Thematically speaking, the film plays with a lot of important (if somewhat redundant) issues. First off, we have a corrupt judicial system, corrupt cops and a corrupt government. Their main purpose in life is to build an army so they can overtake the city. Same as real life politicians, the corrupt government of Mega City One uses criminals to purposely inflict fear in the hearts and minds of the people so they’ll have an excuse to build a clone army. By the way, the theme of corruption amongst the police force is touched upon yet again in Dredd. Cannon’s film centers around a story line from the old comic books called “The Return of Rico”, where ‘Rico’ - Judge Dredd’s evil brother- returns from exile to exact some revenge on those who sent him to prison. Armand Assante, one of my favorite actors and one who is criminally underrated in Hollywood, plays the over the top Rico, a great asset to this film. And speaking of Judge Dredd’s cast, we also get the awesome Max Von Sydow playing Judge Dredd’s father figure Judge Fargo. Sometimes the performances are tuned up a bit too much, Stallone himself said that the tone they went for was too ‘Hamlet’ when they should have kept it fun and gone more Hamlet and Eggs. I get what he’s saying, but I actually think it’s not all that serious, there’s a fine balancing act between serious sci-fi and goofy comic book movie on this one, what with Rob Schneider hopping along for the ride, a joke a second is always assured. True, I’m not the first to admit that Schneider doesn’t always hit the mark, but in my opinion he isn’t all that annoying, he’s just the a-typical comic relief character. If you want to blame someone for including Schneider here, blame Stallone, he’s the one that asked for him! Originally Stallone wanted Joe Pesci, but Pesci declined so they went with Schneider.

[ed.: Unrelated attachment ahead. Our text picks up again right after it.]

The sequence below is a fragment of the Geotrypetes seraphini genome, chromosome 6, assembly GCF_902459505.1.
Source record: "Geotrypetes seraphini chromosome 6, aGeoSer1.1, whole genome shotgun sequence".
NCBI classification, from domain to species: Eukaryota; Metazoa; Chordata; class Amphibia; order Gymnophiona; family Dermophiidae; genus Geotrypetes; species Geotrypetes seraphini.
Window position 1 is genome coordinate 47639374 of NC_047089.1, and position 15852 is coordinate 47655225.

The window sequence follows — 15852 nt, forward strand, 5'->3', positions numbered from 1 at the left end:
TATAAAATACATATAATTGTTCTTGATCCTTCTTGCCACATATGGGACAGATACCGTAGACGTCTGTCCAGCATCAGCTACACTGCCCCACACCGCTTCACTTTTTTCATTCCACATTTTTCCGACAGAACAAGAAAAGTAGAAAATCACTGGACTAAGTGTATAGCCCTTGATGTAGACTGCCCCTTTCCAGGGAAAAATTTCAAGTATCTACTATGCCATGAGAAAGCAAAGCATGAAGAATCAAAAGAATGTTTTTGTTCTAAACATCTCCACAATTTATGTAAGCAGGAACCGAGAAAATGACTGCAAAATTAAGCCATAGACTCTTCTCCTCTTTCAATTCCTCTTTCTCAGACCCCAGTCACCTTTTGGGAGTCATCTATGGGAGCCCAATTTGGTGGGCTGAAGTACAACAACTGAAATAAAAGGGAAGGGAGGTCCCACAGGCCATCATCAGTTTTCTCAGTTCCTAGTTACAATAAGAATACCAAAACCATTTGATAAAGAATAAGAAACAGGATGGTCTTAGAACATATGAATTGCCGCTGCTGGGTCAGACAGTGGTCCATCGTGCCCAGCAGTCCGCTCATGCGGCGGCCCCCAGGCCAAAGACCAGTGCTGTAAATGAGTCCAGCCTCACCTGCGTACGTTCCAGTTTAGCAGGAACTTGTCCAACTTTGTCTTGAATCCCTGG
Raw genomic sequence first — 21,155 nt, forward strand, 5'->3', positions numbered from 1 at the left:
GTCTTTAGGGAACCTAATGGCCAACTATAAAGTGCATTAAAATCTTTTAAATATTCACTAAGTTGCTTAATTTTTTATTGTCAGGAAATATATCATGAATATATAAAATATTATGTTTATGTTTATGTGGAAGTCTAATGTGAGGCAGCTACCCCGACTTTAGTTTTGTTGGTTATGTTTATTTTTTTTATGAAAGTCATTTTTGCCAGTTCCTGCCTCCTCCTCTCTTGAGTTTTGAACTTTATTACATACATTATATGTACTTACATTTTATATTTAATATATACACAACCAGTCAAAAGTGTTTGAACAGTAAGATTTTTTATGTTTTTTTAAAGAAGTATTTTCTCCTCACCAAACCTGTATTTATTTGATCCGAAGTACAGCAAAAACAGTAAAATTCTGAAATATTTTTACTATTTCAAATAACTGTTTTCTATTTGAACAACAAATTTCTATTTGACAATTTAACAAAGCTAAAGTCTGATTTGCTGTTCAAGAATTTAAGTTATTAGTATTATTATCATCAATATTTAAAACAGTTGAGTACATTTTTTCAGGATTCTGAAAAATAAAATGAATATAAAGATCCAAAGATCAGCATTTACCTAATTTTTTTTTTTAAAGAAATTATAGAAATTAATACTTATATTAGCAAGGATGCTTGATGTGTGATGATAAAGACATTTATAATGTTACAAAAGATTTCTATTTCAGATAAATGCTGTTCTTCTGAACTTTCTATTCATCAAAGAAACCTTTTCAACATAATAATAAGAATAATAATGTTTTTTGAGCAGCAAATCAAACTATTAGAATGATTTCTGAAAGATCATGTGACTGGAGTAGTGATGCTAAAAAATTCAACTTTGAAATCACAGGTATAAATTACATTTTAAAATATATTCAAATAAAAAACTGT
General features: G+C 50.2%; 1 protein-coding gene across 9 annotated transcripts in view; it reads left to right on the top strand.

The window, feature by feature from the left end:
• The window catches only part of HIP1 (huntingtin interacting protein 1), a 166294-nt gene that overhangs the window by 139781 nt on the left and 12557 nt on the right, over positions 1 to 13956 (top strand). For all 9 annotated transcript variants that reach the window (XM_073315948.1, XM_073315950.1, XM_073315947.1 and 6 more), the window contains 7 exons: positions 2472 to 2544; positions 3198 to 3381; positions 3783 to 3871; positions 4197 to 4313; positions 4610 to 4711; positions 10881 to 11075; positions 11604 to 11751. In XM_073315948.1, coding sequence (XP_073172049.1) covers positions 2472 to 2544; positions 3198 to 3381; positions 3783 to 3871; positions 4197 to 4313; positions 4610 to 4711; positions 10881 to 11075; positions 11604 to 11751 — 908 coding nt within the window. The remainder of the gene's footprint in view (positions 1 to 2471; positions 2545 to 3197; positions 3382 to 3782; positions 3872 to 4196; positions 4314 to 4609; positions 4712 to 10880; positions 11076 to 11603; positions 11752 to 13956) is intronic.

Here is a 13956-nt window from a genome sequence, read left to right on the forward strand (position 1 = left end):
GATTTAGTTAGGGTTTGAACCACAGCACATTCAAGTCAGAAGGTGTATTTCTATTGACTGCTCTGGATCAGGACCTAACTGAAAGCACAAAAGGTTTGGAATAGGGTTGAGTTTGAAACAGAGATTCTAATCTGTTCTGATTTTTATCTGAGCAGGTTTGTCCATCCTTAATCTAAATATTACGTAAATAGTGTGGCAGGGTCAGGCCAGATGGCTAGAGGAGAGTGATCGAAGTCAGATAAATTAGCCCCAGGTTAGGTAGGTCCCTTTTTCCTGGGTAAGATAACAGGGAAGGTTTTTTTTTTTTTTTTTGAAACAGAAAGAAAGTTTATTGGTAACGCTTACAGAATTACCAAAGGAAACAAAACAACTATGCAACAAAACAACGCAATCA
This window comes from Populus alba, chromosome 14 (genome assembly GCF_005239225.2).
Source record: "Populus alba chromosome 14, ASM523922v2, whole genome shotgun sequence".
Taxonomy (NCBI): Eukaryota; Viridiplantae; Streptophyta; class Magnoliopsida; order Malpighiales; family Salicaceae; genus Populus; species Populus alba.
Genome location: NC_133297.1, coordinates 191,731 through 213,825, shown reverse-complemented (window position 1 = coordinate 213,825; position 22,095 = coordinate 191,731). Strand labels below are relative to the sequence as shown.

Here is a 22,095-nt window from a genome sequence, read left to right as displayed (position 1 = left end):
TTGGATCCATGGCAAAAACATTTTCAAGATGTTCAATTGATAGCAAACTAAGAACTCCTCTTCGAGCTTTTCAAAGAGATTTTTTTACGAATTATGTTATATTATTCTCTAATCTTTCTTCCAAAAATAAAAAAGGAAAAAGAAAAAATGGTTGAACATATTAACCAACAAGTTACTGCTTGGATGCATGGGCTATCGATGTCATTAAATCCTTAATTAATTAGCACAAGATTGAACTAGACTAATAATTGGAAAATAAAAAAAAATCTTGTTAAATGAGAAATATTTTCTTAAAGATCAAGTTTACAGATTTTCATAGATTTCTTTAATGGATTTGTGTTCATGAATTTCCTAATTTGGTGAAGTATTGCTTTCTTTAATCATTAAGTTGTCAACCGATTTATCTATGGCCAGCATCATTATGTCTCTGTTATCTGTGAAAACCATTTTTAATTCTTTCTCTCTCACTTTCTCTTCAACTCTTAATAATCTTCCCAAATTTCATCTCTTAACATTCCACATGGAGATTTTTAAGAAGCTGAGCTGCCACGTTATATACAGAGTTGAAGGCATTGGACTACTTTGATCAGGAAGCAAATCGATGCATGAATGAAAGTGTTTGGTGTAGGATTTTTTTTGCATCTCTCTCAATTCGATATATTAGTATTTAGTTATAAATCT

I’ve read many die hard Judge Dredd fans (the purists) complain that they didn’t like the fact that Stallone takes off the helmet and the uniform for most of the film, and I have to say I agree, taking the iconic Judge Dredd suit and helmet off for 90% of the film was not a good idea. In the Judge Dredd comics, we never get to see Dredd’s face, ever! It’s this big mystery that bathes the character with an enigmatic aura that works like magic. But in the films defense, we have to understand that Stallone was the big draw here and the producers didn’t want to hide their bankable film stars face in a helmet for the whole film, so in a way, it’s understandable that they did this. But I, along with many Dredd fans would have preferred to see more of Dredd looking like a Judge, not like Stallone. Wardrobe issues aside, Stallone did a good job in bringing the character to life, he plays him cold and robotic, the way Dredd should be. He shouts things like “I am the law!” and calls people “citizens and perps”. He sentences people on the spot, I mean, for all intents and purposes, this is Dredd come to life. I say you and I are lucky that this film turned out as cool as it id, during this production Stallone and Cannon didn’t see eye to eye in a great many things, yes my friends, this was a troubled production, things didn’t run smoothly between actor and director. So much so that Cannon vowed never again to work with big movie stars like Stallone. Still, I say that the end result is a fun movie, with great action, a good story, a good cast and great visual effects, Mega City One looks like something out of The Fifth Element (1997) mixed with Blade Runner (1982). An escapist film with great production values, I say give this one a second chance!